Theologian and writer Mark Vernon points out that anxiety and agitation is more widespread in a time of COVID-19, even if one is not directly affected – simply because the customary distractions of life have vanished.
Vernon says, “We’re being thrown onto ourselves, and that is unsettling. As Franz Kafka put it: ‘It’s often better to be in chains than to be free’.”
He suggests that establishing a routine is one way to make the “free” time that many of us are finding ourselves trying to fill a less unsettling and anxiety-inducing experience.
This might seem an unlikely solution. We’ve come to associate “routine” with “boring”.
Writing in the conversation, Nick Chater, Professor of Behavioural Science, Warwick Business School, admits, “Too much routine could presumably make us locked into rigid patterns of thinking and behavior from which there will be no escape. Indeed, some clinical disorders seem to have exactly this character: people with obsessive-compulsive disorder, for example, may find themselves continually checking doors, washing their hands, or cleaning and tidying. But mostly there is an opposing psychological force that successfully breaks us out of such loops: too much routine becomes crushingly boring.”
Most parents of multiples will wax lyrical about the necessity of routine. Getting a new-born to sleep is a difficult challenge at the best of times. Trying to manage it with multiple new-borns at the same time demands a routine.
So, establishing a routine can help you achieve your objectives more easily.
And, perhaps more importantly in this era of WFH and the furlough, routine can bring structure to an otherwise frighteningly unbounded day.
To help us all deal with the emotional and psychological stress of lockdown, the World Health Organisation suggests that we “keep regular routines and schedules as much as possible or help create new ones in a new environment, including regular exercising, cleaning, daily chores, singing, painting or other activities.” It also advises people to remain in regular contact with loved ones via telephone, e-mail, social media and/or video conference.
The WHO guidance goes on to suggest that during times of stress, it is important to pay attention to your own needs and feelings: “Engage in healthy activities that you enjoy and find relaxing. Exercise regularly, keep regular sleep routines and eat healthy food.”
Keeping to a routine is even more important if you have children under lockdown at home with you too.
In its tips for surviving the lockdown, UNICEF advises: “Make a schedule for you and your children that has time for structured activities as well as free time. This can help children feel more secure and better behaved. Children or teenagers can help plan the routine for the day – like making a school timetable. Children will follow this better if they help to make it. Include exercise in each day – this helps with stress and kids with lots of energy at home.”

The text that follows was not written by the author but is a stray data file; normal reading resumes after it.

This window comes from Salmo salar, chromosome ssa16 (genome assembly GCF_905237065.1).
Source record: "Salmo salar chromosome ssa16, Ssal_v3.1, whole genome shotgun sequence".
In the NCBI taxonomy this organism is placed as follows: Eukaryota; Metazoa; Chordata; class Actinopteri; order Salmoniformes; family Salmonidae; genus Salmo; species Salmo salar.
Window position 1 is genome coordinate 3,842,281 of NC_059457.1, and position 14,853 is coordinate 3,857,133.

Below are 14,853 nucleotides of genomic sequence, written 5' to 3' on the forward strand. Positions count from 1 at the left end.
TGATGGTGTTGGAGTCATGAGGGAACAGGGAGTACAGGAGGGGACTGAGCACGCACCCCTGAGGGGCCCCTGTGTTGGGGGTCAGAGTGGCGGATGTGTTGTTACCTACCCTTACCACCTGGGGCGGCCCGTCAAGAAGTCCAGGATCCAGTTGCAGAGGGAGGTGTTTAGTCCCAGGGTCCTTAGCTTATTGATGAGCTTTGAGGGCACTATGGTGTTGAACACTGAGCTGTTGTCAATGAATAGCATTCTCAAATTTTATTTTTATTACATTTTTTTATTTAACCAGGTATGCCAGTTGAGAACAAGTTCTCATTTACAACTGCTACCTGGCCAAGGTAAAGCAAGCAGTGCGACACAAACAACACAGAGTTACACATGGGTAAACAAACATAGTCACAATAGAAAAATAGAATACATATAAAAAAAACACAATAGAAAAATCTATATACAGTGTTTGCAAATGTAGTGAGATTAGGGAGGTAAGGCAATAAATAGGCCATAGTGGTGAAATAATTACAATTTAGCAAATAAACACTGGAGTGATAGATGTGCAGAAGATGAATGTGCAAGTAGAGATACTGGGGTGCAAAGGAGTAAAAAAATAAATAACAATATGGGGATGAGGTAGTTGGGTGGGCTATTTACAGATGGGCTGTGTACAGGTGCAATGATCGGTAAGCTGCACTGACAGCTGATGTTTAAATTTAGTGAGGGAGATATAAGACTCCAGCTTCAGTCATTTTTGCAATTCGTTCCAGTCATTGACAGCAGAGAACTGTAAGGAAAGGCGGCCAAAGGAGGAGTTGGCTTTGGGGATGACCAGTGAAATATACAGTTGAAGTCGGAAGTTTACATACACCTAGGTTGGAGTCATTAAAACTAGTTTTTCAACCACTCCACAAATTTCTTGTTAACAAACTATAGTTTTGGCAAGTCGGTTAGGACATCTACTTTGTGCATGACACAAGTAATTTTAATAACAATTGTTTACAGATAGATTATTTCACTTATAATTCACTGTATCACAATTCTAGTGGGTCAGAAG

Some routines are more grueling than others.
It is said that German composer Ludwig van Beethoven began his day by counting out precisely 60 beans with which to make his morning cup of coffee.
Whereas former US president Barack Obama is known to eschew coffee in the morning – he is said to prefer to start his day with green tea, orange juice or water, and a bit of strength training or cardio.
Meanwhile, former Friends star Jennifer Aniston claims to wake up at 4.30 am to imbibe hot water with lemon before meditating for 20 minutes.
The award for ultimate celebrity routine, however, has to go to Mark Wahlberg. He posted an itinerary on Instagram that included waking at 2.30 am for prayers, followed by breakfast 3.15 am and a 95-minute workout, squeezing in golf, cryo-chamber recovery, and collecting his kids from school, before bedtime of 7.30 pm in order to ensure his requisite 7 hours of sleep.
By contrast, the routine of Princess Margaret, the British Queen Elizabeth II’s late sister, was an altogether more leisurely affair.
In Ma’am Darling, biographer Craig Brown describes a routine that began around 9 am with breakfast in bed, “followed by two hours in bed listening to the radio, reading the newspapers (which she invariably left scattered over the floor) and chain-smoking.”
At 11 am she’d relax in the bath for an hour before dressing. Then she would enjoy a 12.30 pm “vodka pick-me-up” on the way to an informal four-course lunch with the Queen Mother at one.
Mark Vernon points out that routine is an essential feature of a retreat and proposes that we think about lockdown in the same way.
He says, “it’s unlike the pressure of usual life, to get up, to get out, to get somewhere, to get back from somewhere, to sort someone or something out. Instead, it’s a routine that creates space. It holds and protects the newfound freedom.”
This is the ideal type of routine: one that provides reassurance through familiarity and structure without encroaching on the benefits of freedom and plays that our new existence offers.
Vernon says, “A good routine is containing not crowding. Monasteries understand how it works. Something happens roughly every 2 hours. … This kind of routine is wonderful. It is creative. It exists to preserve time rather than fill up the time.”
He suggests, “Something similar might be adopted in the next few weeks. A coffee break at 11, with the emphasis on the ‘break’. A step outside to watch the great-tits or blackbirds busy with spring. A pause at three to send a message or check the family WhatsApp.
The pattern will also help you stay sane. And this is really important, not just because you don’t want to feel stir-crazy, but because keeping a mind about what’s going on is key to benefiting from the freedom of a retreat.”